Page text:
The first question refers to any controversy or likely pushback that might occur during execution, while the second asks whether or not the business decision is reversible. If not, it’s considered a one-way door.
Meanwhile, a two-way door means the decision can be iterated or corrected if things go wrong. In a previous position at Amazon managing memberships for the Lawn & Garden vertical, Levin was responsible for pricing lawnmowers. “If I priced a lawnmower incorrectly and we lost money, I could change the price instantly. That’s a two-way door,” Levin offered by way of example.
Conversely, the stakes are much higher for a product manager overseeing Kindle hardware, which releases only one new device per year. Short of a product recall, design glitches can’t be rectified until the next product development cycle.
The final component of an Amazon press release is called “tenets.” These are business rules that define how the product or experience will be delivered. For instance, it might specify what materials the product is made with, acceptable delivery timeframe, or price point.
“Tenets are short rules that guide future decisions,” explained Levin, adding that this section is always the hardest to write because it must consider the impact on all departments, from production to engineering, operations, logistics and more.
2. Present your idea
Before the meeting, send your colleagues a soft copy and provide a stack of hard copies at the meeting. Make sure the first 20-30 minutes are spent reading in silence. Then, tell the audience you’ll be going through the memo together page by page - but first, ask if there were any overall thoughts or comments as a quick temperature check. As you page through the memo together, give your listeners a chance to ask questions and make suggestions.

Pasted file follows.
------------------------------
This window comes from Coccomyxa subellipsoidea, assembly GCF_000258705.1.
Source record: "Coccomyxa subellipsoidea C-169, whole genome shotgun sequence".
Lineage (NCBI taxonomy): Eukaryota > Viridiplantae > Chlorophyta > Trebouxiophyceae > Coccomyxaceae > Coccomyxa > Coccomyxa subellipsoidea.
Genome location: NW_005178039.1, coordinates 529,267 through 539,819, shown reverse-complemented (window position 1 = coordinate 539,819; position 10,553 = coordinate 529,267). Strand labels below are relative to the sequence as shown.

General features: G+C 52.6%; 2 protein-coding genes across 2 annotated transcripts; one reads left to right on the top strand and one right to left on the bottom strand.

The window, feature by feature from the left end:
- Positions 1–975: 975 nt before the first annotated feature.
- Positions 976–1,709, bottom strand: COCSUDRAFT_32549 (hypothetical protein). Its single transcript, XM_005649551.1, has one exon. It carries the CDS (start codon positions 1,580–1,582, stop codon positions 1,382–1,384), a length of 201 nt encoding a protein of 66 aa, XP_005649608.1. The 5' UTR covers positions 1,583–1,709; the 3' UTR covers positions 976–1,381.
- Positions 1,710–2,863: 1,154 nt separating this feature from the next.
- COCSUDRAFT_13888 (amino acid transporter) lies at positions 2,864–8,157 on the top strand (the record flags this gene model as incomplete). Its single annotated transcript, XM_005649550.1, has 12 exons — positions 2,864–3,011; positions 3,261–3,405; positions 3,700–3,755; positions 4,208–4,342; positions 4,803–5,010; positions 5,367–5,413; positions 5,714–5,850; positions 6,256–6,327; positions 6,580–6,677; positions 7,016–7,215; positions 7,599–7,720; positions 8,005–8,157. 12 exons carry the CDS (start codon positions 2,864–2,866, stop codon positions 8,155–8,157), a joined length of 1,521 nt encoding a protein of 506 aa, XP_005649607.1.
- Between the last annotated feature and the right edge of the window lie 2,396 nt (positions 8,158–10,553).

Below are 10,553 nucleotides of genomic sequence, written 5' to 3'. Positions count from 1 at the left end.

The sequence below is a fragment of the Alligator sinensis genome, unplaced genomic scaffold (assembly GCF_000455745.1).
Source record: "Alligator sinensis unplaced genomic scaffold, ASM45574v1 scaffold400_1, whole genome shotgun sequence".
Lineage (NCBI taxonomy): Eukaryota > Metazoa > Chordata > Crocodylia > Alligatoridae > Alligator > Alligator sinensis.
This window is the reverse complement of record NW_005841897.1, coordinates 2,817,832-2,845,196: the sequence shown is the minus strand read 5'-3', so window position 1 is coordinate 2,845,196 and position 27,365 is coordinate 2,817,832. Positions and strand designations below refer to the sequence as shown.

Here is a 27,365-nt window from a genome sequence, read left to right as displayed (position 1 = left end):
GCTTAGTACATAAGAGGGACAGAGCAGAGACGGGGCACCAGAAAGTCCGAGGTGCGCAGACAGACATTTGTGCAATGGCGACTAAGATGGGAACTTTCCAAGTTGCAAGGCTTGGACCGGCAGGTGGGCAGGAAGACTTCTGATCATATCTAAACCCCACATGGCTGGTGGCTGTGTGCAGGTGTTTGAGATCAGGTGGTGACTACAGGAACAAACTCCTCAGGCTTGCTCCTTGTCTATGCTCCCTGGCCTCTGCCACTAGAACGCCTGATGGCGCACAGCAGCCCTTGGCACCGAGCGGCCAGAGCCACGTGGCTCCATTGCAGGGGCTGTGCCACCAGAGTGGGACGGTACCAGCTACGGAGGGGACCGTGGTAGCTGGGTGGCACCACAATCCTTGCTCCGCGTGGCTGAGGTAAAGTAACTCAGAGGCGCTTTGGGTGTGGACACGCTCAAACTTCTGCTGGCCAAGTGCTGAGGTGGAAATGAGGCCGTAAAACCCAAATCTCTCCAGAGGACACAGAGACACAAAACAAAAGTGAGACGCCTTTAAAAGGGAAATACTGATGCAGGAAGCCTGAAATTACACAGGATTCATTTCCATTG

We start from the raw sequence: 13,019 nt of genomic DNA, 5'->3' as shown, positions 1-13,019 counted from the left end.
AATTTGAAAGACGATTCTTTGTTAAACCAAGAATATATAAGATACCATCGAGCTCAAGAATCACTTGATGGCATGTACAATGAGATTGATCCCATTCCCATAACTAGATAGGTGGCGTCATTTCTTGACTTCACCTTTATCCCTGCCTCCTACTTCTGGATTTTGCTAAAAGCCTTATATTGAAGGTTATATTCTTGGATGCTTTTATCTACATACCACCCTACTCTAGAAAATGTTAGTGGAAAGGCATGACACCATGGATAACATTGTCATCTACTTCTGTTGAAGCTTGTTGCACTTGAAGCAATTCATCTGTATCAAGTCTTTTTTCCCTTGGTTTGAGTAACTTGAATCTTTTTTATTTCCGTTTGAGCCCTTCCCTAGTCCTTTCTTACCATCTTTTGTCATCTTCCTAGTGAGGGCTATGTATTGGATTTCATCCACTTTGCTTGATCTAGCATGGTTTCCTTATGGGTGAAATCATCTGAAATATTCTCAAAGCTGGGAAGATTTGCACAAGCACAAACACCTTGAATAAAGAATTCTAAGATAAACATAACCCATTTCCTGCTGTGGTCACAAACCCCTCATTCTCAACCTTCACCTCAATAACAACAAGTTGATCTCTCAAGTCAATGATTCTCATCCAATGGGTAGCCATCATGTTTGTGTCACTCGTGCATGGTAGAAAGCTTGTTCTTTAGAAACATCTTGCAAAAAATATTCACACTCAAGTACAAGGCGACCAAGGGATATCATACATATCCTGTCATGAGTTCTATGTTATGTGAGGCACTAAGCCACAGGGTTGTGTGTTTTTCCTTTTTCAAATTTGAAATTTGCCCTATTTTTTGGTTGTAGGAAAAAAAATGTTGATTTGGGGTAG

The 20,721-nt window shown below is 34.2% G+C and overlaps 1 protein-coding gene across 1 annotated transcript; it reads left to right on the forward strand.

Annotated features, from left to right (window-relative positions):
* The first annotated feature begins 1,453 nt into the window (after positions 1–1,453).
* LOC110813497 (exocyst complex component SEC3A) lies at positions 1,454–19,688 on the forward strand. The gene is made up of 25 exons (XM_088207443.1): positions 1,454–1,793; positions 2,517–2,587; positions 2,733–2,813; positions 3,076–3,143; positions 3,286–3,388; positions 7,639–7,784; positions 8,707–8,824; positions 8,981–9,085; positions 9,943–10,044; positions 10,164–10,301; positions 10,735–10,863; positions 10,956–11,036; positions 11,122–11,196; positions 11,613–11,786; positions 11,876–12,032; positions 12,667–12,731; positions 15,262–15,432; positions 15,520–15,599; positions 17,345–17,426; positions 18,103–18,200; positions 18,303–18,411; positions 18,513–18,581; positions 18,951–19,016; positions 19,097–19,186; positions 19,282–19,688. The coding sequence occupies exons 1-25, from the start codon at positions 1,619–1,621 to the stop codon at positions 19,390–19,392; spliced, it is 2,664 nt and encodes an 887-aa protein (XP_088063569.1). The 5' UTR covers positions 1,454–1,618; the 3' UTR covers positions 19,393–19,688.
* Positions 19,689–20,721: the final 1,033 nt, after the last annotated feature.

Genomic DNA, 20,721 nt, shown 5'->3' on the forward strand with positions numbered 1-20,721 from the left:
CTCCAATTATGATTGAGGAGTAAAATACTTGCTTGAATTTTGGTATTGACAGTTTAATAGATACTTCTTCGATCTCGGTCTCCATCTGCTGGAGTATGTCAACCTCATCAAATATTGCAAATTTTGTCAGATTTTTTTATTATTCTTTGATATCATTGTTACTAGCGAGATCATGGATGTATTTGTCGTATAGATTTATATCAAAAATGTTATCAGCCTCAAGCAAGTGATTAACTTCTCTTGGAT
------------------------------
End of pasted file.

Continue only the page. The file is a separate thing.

After the first meeting, take the feedback you received and rewrite the press release. Garner more feedback. Ideas that survive these rigors may go into production, at which point the press release gets circulated to all concerned departments, and is stapled to the front of the product brief and consulted over and over every step of the way.
“When I’m meeting with the engineering team and I’m writing a requirements document, the press release is usually stapled to the front of the document,” said Levin. “Having a press release on the front that makes it clear what is the context for the customer, and it’s unbelievably powerful.”
3. Don’t shy away from the process
Taking the time to write a 6-page memo to present an innovative idea means sticking your neck out and taking ownership for a new initiative. In other words, it means being an entrepreneur.
“Be a storyteller, be a Disney screenwriter. And ask for what you need. Don’t let the document fizzle out at the end,” said Levin. “Sometimes you literally give someone a dotted line to sign on and say, ‘I need this approved.’”
He admits that the act of sitting and silently reading for 30 minutes with your coworkers is an awkward process, but the clarity of thought that emerges from it is irreplaceable. “It’s really uncomfortable for everyone but it’s worth it.”